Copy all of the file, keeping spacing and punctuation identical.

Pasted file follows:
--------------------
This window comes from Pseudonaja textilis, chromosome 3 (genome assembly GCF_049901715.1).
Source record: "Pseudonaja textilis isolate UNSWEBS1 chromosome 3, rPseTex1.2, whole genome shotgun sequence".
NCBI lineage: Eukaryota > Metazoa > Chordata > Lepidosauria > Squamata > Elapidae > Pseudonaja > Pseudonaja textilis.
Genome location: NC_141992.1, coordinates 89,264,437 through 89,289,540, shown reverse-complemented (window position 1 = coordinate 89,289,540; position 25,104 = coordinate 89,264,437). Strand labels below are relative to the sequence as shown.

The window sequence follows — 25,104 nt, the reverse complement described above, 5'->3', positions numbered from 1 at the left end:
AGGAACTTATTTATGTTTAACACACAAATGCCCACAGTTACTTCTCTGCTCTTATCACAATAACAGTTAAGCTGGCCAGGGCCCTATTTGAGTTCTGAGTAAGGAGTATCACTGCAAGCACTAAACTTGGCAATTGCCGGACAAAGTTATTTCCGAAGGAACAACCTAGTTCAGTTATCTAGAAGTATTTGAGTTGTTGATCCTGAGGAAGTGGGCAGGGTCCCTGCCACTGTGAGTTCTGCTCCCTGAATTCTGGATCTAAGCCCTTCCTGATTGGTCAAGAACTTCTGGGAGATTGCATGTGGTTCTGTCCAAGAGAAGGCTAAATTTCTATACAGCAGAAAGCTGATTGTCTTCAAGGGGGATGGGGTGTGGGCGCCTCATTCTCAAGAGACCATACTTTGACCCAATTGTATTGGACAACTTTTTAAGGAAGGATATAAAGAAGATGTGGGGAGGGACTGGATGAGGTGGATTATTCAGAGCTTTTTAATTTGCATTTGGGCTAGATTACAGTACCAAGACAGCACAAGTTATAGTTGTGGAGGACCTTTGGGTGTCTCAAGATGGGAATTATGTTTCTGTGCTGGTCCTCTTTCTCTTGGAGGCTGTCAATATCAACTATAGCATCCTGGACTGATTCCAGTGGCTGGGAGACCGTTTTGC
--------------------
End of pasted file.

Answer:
This window comes from Pseudonaja textilis, chromosome 3 (genome assembly GCF_049901715.1).
Source record: "Pseudonaja textilis isolate UNSWEBS1 chromosome 3, rPseTex1.2, whole genome shotgun sequence".
NCBI lineage: Eukaryota > Metazoa > Chordata > Lepidosauria > Squamata > Elapidae > Pseudonaja > Pseudonaja textilis.
Genome location: NC_141992.1, coordinates 89,264,437 through 89,289,540, shown reverse-complemented (window position 1 = coordinate 89,289,540; position 25,104 = coordinate 89,264,437). Strand labels below are relative to the sequence as shown.

The window sequence follows — 25,104 nt, the reverse complement described above, 5'->3', positions numbered from 1 at the left end:
AGGAACTTATTTATGTTTAACACACAAATGCCCACAGTTACTTCTCTGCTCTTATCACAATAACAGTTAAGCTGGCCAGGGCCCTATTTGAGTTCTGAGTAAGGAGTATCACTGCAAGCACTAAACTTGGCAATTGCCGGACAAAGTTATTTCCGAAGGAACAACCTAGTTCAGTTATCTAGAAGTATTTGAGTTGTTGATCCTGAGGAAGTGGGCAGGGTCCCTGCCACTGTGAGTTCTGCTCCCTGAATTCTGGATCTAAGCCCTTCCTGATTGGTCAAGAACTTCTGGGAGATTGCATGTGGTTCTGTCCAAGAGAAGGCTAAATTTCTATACAGCAGAAAGCTGATTGTCTTCAAGGGGGATGGGGTGTGGGCGCCTCATTCTCAAGAGACCATACTTTGACCCAATTGTATTGGACAACTTTTTAAGGAAGGATATAAAGAAGATGTGGGGAGGGACTGGATGAGGTGGATTATTCAGAGCTTTTTAATTTGCATTTGGGCTAGATTACAGTACCAAGACAGCACAAGTTATAGTTGTGGAGGACCTTTGGGTGTCTCAAGATGGGAATTATGTTTCTGTGCTGGTCCTCTTTCTCTTGGAGGCTGTCAATATCAACTATAGCATCCTGGACTGATTCCAGTGGCTGGGAGACCGTTTTGC